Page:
Turn on a game featuring last year’s American League champion, the Cleveland Indians, though, and there you’ll see someone who explodes the either/ors. Francisco Lindor, a 23-year-old Puerto Rican shortstop with a permanent smile and hands as quick as a camera-flash, is an excellent player by any measure, and prodigious considering his age. He bats second and shepherds the infield; he plucks grounders and laces doubles from both sides of the plate. He is cool and clutch, and given the option to start a team with any player, general managers might select only two or three ahead of him. To the greater institution of baseball, though, Lindor is something even more than a nascent superstar. He is a possible blueprint for an inclusive future, one that satisfies the classicists and kids alike.
“When you’re thinking about players that can be marketed to both sell the game and grow the game, Fransisco Lindor’s got to be on the short list,” Dan Shulman, ESPN’s lead baseball play-by-play announcer, said during the Indians’ season opener against the Texas Rangers last week. “Absolutely,” the analyst Jessica Mendoza agreed. “The smile, the energy he brings along with the talent? That, to me, is what makes him so dynamic.”
Lindor was only doing what every ballplayer does four or five times a night, stepping into the batter’s box and going through his routine of helmet-nudges and cleat-digs before raising his bat to his shoulder. But he was shot through with a palpable magnetism, of the same sort that draws eyes to the NBA’s Stephen Curry or the NFL’s Aaron Rodgers. The smile was just part of it. Wiry and wide-eyed, glancing around, Lindor projects not dominance but a blend of curiosity and eagerness. The game remains a challenge for him, the viewer senses, albeit a very fun one.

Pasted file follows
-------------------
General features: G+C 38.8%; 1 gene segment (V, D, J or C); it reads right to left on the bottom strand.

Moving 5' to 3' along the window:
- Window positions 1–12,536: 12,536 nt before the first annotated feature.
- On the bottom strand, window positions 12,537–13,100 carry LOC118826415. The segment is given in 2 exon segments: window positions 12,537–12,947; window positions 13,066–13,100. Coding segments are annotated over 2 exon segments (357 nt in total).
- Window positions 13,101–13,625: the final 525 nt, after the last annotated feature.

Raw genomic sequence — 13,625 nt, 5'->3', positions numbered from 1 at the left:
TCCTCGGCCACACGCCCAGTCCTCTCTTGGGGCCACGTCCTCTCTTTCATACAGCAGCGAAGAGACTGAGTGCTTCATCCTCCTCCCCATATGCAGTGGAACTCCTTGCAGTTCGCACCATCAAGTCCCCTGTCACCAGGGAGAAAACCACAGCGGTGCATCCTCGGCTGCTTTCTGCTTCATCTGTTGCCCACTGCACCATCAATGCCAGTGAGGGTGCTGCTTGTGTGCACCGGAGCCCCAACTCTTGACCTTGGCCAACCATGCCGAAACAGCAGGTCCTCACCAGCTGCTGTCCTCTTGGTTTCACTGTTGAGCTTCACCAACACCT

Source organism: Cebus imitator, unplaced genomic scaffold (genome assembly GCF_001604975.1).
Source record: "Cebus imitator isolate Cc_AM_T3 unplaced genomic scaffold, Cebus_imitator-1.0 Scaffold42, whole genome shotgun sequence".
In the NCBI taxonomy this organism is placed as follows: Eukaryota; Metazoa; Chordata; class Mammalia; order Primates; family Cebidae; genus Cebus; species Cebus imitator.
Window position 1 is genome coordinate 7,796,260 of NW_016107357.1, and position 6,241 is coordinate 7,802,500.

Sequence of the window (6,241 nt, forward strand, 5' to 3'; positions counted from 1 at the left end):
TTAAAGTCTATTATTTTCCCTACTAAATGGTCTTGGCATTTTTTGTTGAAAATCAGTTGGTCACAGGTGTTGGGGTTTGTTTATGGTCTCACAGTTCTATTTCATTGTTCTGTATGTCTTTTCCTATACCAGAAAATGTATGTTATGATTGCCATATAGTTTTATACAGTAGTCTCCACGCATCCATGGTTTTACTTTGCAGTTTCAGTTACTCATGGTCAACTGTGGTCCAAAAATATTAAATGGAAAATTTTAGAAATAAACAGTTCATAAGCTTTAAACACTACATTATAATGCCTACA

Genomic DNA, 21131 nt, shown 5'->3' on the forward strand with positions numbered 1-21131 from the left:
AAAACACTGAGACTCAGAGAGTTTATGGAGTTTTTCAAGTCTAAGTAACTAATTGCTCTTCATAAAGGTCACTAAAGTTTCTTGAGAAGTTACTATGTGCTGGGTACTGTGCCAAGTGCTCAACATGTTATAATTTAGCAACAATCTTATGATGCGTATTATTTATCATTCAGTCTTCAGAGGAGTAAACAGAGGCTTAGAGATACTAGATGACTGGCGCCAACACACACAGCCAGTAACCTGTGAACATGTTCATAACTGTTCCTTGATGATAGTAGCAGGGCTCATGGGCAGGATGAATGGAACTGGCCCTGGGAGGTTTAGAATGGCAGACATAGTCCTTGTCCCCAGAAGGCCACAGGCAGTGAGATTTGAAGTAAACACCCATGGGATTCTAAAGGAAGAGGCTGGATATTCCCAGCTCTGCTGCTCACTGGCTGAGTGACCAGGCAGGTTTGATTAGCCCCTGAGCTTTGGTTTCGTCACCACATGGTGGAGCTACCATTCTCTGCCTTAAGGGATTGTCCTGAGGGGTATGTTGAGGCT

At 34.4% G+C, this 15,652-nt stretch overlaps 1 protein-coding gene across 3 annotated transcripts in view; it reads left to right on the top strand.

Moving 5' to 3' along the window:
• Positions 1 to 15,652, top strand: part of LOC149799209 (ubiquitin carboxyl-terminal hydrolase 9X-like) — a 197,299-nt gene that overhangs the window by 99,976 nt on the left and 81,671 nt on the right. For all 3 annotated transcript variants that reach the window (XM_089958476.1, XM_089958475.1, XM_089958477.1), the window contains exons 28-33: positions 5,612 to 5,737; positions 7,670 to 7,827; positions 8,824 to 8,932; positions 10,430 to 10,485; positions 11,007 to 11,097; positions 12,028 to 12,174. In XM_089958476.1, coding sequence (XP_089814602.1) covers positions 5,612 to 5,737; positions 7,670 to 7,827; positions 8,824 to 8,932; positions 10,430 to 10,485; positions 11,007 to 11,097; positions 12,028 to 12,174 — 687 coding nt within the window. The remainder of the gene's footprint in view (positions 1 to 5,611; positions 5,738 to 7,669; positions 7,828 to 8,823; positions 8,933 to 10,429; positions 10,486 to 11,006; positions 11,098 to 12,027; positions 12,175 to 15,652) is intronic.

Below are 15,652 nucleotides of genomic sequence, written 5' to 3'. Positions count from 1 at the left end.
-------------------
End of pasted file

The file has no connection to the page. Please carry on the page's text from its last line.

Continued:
Cleveland won that night, with Lindor going hitless but playing his usual expert defense. Two evenings later, though, would come his first heroic turn of the year. With the Indians trailing the Rangers by two runs in the sixth inning—a rare Lindor error had contributed to the deficit—he hit a right-handed home run to pull them within one. In the ninth, behind by the same margin but with the bases loaded, Lindor homered again, left-handed this time, moving his bat in a perfect arc and buzzing the pitch over the rightfield wall. Rounding the bases, Lindor pumped his fists, shouted, and nearly made off with the hands of the first- and third-base coaches as he shook them. The Indians’ broadcast booth went ecstatic: “His first career grand slam, and what a time to hit it!”
A sense of timing permeates Lindor’s young career. He is not the best player in baseball, yet, but he is the one most obviously touched by fortune. Mike Trout, a bulky and bullet-fast hitting machine, remains the game’s consensus finest, but he is stuck in Anaheim, playing for a team that has reached the postseason only once during his time in the Majors. Bryce Harper, who at 16 had a Sports Illustrated cover to his credit and at 23 added an MVP award, seems alternately energized and burdened by his celebrity. Lindor’s trajectory, by comparison, has been a steady rise. He placed second in Rookie of the Year voting in his first season, played for a World Series runner-up in his second, and now, in his third, enjoys the comfort of experience with none of the anxiety of too-soon fame. He helps an excellent team instead of carrying a middling one. He would likely not trade his lot for that of any of his peers.